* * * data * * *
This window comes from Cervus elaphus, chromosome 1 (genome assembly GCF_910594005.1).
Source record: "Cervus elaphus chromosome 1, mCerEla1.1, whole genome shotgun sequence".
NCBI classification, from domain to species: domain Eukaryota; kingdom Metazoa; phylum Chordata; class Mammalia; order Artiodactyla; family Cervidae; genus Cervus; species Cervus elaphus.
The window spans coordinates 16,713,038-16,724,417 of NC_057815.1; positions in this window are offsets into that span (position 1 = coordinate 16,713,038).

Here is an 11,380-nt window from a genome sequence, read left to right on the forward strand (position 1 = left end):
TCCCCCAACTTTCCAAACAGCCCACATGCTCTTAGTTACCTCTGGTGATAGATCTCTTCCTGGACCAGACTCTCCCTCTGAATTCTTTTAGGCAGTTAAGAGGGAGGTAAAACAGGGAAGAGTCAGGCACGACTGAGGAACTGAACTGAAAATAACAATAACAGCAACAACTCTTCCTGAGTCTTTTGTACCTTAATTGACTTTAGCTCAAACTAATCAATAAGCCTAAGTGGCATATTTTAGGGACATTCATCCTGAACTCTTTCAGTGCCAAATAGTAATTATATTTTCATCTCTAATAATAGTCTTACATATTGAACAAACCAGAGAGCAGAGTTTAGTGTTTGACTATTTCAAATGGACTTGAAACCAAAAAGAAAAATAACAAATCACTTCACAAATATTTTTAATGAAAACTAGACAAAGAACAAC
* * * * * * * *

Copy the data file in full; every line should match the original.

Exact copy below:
This window comes from Cervus elaphus, chromosome 1 (genome assembly GCF_910594005.1).
Source record: "Cervus elaphus chromosome 1, mCerEla1.1, whole genome shotgun sequence".
NCBI classification, from domain to species: domain Eukaryota; kingdom Metazoa; phylum Chordata; class Mammalia; order Artiodactyla; family Cervidae; genus Cervus; species Cervus elaphus.
The window spans coordinates 16,713,038-16,724,417 of NC_057815.1; positions in this window are offsets into that span (position 1 = coordinate 16,713,038).

Here is an 11,380-nt window from a genome sequence, read left to right on the forward strand (position 1 = left end):
TCCCCCAACTTTCCAAACAGCCCACATGCTCTTAGTTACCTCTGGTGATAGATCTCTTCCTGGACCAGACTCTCCCTCTGAATTCTTTTAGGCAGTTAAGAGGGAGGTAAAACAGGGAAGAGTCAGGCACGACTGAGGAACTGAACTGAAAATAACAATAACAGCAACAACTCTTCCTGAGTCTTTTGTACCTTAATTGACTTTAGCTCAAACTAATCAATAAGCCTAAGTGGCATATTTTAGGGACATTCATCCTGAACTCTTTCAGTGCCAAATAGTAATTATATTTTCATCTCTAATAATAGTCTTACATATTGAACAAACCAGAGAGCAGAGTTTAGTGTTTGACTATTTCAAATGGACTTGAAACCAAAAAGAAAAATAACAAATCACTTCACAAATATTTTTAATGAAAACTAGACAAAGAACAAC